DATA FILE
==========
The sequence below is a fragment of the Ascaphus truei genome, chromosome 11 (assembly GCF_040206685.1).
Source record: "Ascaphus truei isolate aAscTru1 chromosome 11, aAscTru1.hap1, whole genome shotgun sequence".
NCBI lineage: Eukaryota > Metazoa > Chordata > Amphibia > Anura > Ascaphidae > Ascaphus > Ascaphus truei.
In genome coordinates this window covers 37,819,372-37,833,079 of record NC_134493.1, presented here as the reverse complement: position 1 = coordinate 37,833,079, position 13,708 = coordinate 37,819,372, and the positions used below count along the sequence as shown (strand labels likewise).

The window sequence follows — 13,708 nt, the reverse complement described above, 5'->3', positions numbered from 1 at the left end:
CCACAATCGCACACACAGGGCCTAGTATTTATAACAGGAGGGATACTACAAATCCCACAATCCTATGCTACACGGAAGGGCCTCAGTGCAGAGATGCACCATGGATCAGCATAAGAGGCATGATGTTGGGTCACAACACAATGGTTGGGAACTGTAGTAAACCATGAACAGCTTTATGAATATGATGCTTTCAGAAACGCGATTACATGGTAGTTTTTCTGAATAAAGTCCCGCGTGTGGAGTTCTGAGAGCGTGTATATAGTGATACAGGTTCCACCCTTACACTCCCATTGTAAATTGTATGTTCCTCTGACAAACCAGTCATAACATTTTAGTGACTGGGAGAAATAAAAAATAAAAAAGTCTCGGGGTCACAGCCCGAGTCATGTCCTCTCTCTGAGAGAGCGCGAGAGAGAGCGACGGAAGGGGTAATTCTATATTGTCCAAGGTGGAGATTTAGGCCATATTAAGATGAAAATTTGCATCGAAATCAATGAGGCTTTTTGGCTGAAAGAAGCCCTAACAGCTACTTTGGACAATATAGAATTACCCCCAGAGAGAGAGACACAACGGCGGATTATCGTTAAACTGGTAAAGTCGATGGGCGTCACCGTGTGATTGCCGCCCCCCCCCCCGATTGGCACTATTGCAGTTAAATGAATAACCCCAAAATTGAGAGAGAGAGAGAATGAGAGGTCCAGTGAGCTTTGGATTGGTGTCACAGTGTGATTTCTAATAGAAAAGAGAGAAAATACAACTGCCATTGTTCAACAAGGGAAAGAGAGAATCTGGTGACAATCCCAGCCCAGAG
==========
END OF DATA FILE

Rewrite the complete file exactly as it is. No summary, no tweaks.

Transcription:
The sequence below is a fragment of the Ascaphus truei genome, chromosome 11 (assembly GCF_040206685.1).
Source record: "Ascaphus truei isolate aAscTru1 chromosome 11, aAscTru1.hap1, whole genome shotgun sequence".
NCBI lineage: Eukaryota > Metazoa > Chordata > Amphibia > Anura > Ascaphidae > Ascaphus > Ascaphus truei.
In genome coordinates this window covers 37,819,372-37,833,079 of record NC_134493.1, presented here as the reverse complement: position 1 = coordinate 37,833,079, position 13,708 = coordinate 37,819,372, and the positions used below count along the sequence as shown (strand labels likewise).

The window sequence follows — 13,708 nt, the reverse complement described above, 5'->3', positions numbered from 1 at the left end:
CCACAATCGCACACACAGGGCCTAGTATTTATAACAGGAGGGATACTACAAATCCCACAATCCTATGCTACACGGAAGGGCCTCAGTGCAGAGATGCACCATGGATCAGCATAAGAGGCATGATGTTGGGTCACAACACAATGGTTGGGAACTGTAGTAAACCATGAACAGCTTTATGAATATGATGCTTTCAGAAACGCGATTACATGGTAGTTTTTCTGAATAAAGTCCCGCGTGTGGAGTTCTGAGAGCGTGTATATAGTGATACAGGTTCCACCCTTACACTCCCATTGTAAATTGTATGTTCCTCTGACAAACCAGTCATAACATTTTAGTGACTGGGAGAAATAAAAAATAAAAAAGTCTCGGGGTCACAGCCCGAGTCATGTCCTCTCTCTGAGAGAGCGCGAGAGAGAGCGACGGAAGGGGTAATTCTATATTGTCCAAGGTGGAGATTTAGGCCATATTAAGATGAAAATTTGCATCGAAATCAATGAGGCTTTTTGGCTGAAAGAAGCCCTAACAGCTACTTTGGACAATATAGAATTACCCCCAGAGAGAGAGACACAACGGCGGATTATCGTTAAACTGGTAAAGTCGATGGGCGTCACCGTGTGATTGCCGCCCCCCCCCCCGATTGGCACTATTGCAGTTAAATGAATAACCCCAAAATTGAGAGAGAGAGAGAATGAGAGGTCCAGTGAGCTTTGGATTGGTGTCACAGTGTGATTTCTAATAGAAAAGAGAGAAAATACAACTGCCATTGTTCAACAAGGGAAAGAGAGAATCTGGTGACAATCCCAGCCCAGAG